One Nation, One Grid and towards One Price
Ministry of Power (MoP) has recently released a discussion paper on the implementation of Market-Based Economic Dispatch (MBED). The paper argues for redesigning of dayahead scheduling of electricity markets in the country on a market based / integrated approach in order to realise the ‘One Nation, One Grid, One Frequency, One Price’ framework. It also proposes the implementation of MBED phase-I starting with the entire fleet of NTPC’s thermal stations from 1st Apr’22. Although there may be changes once stakeholders share comments, as per our initial understanding, MBED is a wider scoped SCED, which is already operational, and will result in more efficient utilisation of low cost generating capacity across the country, and thereby, reduce tariffs for discoms and consumers. Earlier, it was only for ‘cost-plus’ assets but will now be for all power plants. Gencos (central and private) and discoms are expected to benefit from this move. NTPC, CESC and PTC India remain our top picks in the sector
Draft paper argues for a market-based approach for scheduling and operations of electricity markets in India:
CERC had first highlighted the constraints in the current practice of self-scheduling and the rationale for a market-based approach to scheduling in its discussion paper on MBED in Dec’18. It had proposed redesigning of day-ahead scheduling and operations of electricity markets based on the following objectives: 1) Meeting the system load with least-cost and efficient-generation plants, 2) uniform pricing framework to encourage efficient capacity generation addition in the future and 3) facilitate increased variable RE integration through larger balancing area and reserve sharing. With India no longer constrained on inter-regional transfer of electricity, a national merit-order and a country-wide balancing area should be the next step, as per the paper.
MBED is a wider-scoped version of SCED with modifications:
Currently, SCED’s scope (valid till Sep’21) covers system cost optimisation only after final schedules are prepared and units are committed. The framework does not alter the commitment of generating units on a day-ahead basis and thus, costlier generators once committed, continue to operate. But the proposed MBED mechanism shall schedule and commit generation on day-ahead basis, purely on economic principles (subject to technical constraints). This will lead to further optimisation and cost savings, as costlier generating units committed currently may not be scheduled at all under MBED. As per the paper, implementation of a full-fledged MBED requires policy, regulatory and operational changes, which is why a phase-wise approach is being adopted.
Phase-I will start from 1st Apr’22 with NTPC thermal stations:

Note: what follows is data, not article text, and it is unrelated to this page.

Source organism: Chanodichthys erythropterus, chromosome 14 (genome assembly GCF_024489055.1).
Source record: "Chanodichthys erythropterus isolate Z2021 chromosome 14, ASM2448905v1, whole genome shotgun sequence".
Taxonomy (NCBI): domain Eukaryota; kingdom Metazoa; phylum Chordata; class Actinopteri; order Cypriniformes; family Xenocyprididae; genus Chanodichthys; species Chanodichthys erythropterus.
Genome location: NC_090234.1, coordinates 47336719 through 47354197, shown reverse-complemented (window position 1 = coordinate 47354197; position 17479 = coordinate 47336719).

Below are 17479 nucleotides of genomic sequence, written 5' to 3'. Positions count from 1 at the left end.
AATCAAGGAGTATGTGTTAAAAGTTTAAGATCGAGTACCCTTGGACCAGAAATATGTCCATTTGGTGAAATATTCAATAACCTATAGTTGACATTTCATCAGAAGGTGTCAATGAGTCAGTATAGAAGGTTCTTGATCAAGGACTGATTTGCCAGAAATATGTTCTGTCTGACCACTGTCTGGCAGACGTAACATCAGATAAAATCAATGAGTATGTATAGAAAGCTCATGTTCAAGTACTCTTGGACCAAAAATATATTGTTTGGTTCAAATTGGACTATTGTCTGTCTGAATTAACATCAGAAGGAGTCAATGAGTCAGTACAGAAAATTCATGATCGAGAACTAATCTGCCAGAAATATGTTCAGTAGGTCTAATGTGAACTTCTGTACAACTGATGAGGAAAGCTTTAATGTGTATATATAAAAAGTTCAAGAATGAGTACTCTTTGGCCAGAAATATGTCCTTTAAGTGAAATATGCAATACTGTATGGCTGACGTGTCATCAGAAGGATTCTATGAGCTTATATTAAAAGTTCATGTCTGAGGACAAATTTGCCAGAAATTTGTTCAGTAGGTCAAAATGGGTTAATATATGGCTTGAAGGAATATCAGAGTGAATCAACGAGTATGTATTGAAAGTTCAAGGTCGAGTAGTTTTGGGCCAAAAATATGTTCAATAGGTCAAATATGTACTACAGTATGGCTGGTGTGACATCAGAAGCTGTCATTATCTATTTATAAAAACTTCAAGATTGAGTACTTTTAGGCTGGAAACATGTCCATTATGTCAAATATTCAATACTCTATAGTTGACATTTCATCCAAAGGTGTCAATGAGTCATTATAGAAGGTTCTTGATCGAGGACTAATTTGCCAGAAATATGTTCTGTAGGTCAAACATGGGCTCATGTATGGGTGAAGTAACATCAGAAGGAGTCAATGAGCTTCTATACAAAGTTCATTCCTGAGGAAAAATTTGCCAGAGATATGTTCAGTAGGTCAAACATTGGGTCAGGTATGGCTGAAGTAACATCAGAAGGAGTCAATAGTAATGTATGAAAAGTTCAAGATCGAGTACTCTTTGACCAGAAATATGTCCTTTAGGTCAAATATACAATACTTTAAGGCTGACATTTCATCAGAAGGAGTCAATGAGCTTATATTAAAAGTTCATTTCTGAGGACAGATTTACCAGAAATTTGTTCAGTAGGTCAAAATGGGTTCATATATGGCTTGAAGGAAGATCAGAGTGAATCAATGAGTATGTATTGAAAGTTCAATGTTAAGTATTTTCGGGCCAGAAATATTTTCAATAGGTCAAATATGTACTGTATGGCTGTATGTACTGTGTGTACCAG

Proposed phase-I implementation starts from 1st Apr’22 with NTPC’s thermal stations, with the following objectives: 1) Test the efficacy of the proposed mechanism, 2) identify the potential issues/deficiencies prior to nation-wide implementation, 3) familiarise participants and stakeholders with market dynamics and 4) test the value drivers of MBED.
Substantial cost savings estimated:
CERC’s estimate of cost savings for five states, viz., Andhra Pradesh, Telangana, Maharashtra, Karnataka and Chhattisgarh, post phase-I implementation is Rs18.3bn p.a., at average 3.74% benefits in power procurement costs (more than double vs SCED benefits estimated at Rs9bn p.a.). If extended to the entire country, estimated savings are Rs123bn p.a. Optimisation benefits can reach 12-15%, if unit commitment related benefits are also captured in day-ahead mechanism.
MBED still being at a draft stage, stakeholders’ comments will be important. We do not expect any changes in PPAs; however, it will be interesting to see whether PPAbased buyers will be ready to pay exchange charges. Further, working capital funding for buyers will be key as the entire power tied-up with NTPC plants will be transacted on exchanges and require upfront payment from discoms (up to Rs1.5bn/day) rather than 45- days post monthly billing practice. WCap funding rates will not only depend on the quantum of power purchased but also in the state’s credit-worthiness. States which still do not follow merit-order will be the most impacted. Key beneficiaries will be central as well as efficient low-cost private generating stations, while discoms will benefit on account of lower power purchase costs. Implementation of this proposal remains a challenge as states may oppose their gencos losing out on PLF, as well as legal issues related to multiple operational PPAs. Also, as demand increases going ahead, and we achieve a demand-supply equilibrium in medium term, prices discovered may increase significantly in spot markets.
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